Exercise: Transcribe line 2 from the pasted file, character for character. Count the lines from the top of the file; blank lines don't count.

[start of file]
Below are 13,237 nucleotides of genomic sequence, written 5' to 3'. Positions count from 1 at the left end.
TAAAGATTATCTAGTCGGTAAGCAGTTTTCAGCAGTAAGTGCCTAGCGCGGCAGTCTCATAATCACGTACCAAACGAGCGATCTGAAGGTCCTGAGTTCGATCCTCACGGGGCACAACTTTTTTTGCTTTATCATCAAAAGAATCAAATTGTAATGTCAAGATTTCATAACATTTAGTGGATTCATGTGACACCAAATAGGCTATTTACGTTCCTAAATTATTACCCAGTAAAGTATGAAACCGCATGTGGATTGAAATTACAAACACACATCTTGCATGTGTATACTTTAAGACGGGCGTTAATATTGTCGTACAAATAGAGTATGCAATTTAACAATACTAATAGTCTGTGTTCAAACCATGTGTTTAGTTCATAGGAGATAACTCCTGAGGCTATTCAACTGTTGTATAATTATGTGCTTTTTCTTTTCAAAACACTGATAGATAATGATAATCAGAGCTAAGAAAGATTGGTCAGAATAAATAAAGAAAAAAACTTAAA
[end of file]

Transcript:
TAAAGATTATCTAGTCGGTAAGCAGTTTTCAGCAGTAAGTGCCTAGCGCGGCAGTCTCATAATCACGTACCAAACGAGCGATCTGAAGGTCCTGAGTTCGATCCTCACGGGGCACAACTTTTTTTGCTTTATCATCAAAAGAATCAAATTGTAATGTCAAGATTTCATAACATTTAGTGGATTCATGTGACACCAAATAGGCTATTTACGTTCCTAAATTATTACCCAGTAAAGTATGAAACCGCATGTGGATTGAAATTACAAACACACATCTTGCATGTGTATACTTTAAGACGGGCGTTAATATTGTCGTACAAATAGAGTATGCAATTTAACAATACTAATAGTCTGTGTTCAAACCATGTGTTTAGTTCATAGGAGATAACTCCTGAGGCTATTCAACTGTTGTATAATTATGTGCTTTTTCTTTTCAAAACACTGATAGATAATGATAATCAGAGCTAAGAAAGATTGGTCAGAATAAATAAAGAAAAAAACTTAAA